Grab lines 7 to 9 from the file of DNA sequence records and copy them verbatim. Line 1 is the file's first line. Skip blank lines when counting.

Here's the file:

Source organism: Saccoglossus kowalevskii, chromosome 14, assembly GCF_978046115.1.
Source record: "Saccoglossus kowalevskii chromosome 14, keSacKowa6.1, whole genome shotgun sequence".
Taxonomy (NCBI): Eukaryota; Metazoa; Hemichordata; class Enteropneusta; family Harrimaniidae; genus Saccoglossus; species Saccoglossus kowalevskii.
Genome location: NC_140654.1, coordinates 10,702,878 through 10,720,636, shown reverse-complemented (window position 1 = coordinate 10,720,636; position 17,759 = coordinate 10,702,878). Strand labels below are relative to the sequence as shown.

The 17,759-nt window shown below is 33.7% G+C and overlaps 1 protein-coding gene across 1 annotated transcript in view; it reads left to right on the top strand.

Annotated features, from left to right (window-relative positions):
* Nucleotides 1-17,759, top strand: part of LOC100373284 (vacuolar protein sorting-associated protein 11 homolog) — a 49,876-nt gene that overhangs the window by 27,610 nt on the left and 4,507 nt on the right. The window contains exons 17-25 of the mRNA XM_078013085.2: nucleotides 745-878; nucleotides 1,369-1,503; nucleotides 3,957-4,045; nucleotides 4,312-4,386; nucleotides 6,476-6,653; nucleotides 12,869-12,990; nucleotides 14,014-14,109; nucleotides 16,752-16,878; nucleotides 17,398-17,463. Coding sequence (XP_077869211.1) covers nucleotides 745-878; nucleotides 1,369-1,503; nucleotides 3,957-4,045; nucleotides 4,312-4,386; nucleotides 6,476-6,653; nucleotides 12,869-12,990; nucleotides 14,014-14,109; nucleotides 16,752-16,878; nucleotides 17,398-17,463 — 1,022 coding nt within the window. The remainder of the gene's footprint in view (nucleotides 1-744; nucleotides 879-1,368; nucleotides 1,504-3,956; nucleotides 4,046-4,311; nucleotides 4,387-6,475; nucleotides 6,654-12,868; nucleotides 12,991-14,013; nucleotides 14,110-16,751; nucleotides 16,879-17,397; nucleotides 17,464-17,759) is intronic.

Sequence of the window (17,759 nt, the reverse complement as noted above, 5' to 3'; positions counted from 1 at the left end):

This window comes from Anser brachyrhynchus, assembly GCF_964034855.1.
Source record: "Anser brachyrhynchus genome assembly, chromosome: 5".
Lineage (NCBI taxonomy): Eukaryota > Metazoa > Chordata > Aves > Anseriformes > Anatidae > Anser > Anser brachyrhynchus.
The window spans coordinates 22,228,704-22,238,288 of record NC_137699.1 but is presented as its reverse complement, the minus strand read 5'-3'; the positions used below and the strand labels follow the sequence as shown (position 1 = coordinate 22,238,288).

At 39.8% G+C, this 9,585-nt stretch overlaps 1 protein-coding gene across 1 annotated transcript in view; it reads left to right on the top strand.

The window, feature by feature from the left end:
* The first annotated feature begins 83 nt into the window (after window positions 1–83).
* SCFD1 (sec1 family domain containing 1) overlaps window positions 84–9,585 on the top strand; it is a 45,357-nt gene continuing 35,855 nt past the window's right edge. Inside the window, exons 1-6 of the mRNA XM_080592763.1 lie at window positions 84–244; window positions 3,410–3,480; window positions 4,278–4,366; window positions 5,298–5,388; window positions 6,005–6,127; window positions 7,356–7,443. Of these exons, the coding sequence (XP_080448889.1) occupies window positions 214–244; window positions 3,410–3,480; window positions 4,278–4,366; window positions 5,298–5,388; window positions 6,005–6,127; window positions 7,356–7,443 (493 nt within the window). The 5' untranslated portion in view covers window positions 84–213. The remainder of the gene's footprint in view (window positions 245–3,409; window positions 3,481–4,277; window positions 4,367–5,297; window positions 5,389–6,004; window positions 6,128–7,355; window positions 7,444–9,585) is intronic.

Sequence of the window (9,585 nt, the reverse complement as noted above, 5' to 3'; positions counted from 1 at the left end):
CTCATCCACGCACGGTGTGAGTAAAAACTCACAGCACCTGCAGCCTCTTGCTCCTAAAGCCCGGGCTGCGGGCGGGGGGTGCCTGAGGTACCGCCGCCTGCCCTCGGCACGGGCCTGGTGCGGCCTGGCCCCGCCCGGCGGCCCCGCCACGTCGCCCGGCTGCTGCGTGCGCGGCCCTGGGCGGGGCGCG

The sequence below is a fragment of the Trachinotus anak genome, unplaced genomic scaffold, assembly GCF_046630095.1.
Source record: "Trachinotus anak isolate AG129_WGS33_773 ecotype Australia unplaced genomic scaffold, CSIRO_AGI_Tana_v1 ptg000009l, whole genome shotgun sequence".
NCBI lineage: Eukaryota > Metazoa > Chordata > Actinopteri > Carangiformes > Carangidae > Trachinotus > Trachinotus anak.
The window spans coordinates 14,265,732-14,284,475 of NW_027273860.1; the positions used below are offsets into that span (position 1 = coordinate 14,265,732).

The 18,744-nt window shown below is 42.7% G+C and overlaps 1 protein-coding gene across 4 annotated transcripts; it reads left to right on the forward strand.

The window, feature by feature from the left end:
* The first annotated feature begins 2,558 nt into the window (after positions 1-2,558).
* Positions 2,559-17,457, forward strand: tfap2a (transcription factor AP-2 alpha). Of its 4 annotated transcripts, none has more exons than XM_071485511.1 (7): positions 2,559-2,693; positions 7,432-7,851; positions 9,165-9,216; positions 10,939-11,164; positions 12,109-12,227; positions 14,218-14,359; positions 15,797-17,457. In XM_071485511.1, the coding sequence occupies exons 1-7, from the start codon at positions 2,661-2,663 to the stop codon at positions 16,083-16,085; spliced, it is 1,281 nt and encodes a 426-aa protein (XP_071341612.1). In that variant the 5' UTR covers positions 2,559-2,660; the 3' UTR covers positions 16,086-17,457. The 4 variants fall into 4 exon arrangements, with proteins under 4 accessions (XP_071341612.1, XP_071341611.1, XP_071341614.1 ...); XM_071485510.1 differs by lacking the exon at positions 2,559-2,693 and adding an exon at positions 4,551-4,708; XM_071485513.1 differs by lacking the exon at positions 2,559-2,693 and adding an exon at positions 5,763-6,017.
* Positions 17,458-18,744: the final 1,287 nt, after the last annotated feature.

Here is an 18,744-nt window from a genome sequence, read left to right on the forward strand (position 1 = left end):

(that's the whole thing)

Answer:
* Nucleotides 1-17,759, top strand: part of LOC100373284 (vacuolar protein sorting-associated protein 11 homolog) — a 49,876-nt gene that overhangs the window by 27,610 nt on the left and 4,507 nt on the right. The window contains exons 17-25 of the mRNA XM_078013085.2: nucleotides 745-878; nucleotides 1,369-1,503; nucleotides 3,957-4,045; nucleotides 4,312-4,386; nucleotides 6,476-6,653; nucleotides 12,869-12,990; nucleotides 14,014-14,109; nucleotides 16,752-16,878; nucleotides 17,398-17,463. Coding sequence (XP_077869211.1) covers nucleotides 745-878; nucleotides 1,369-1,503; nucleotides 3,957-4,045; nucleotides 4,312-4,386; nucleotides 6,476-6,653; nucleotides 12,869-12,990; nucleotides 14,014-14,109; nucleotides 16,752-16,878; nucleotides 17,398-17,463 — 1,022 coding nt within the window. The remainder of the gene's footprint in view (nucleotides 1-744; nucleotides 879-1,368; nucleotides 1,504-3,956; nucleotides 4,046-4,311; nucleotides 4,387-6,475; nucleotides 6,654-12,868; nucleotides 12,991-14,013; nucleotides 14,110-16,751; nucleotides 16,879-17,397; nucleotides 17,464-17,759) is intronic.

Sequence of the window (17,759 nt, the reverse complement as noted above, 5' to 3'; positions counted from 1 at the left end):

This window comes from Anser brachyrhynchus, assembly GCF_964034855.1.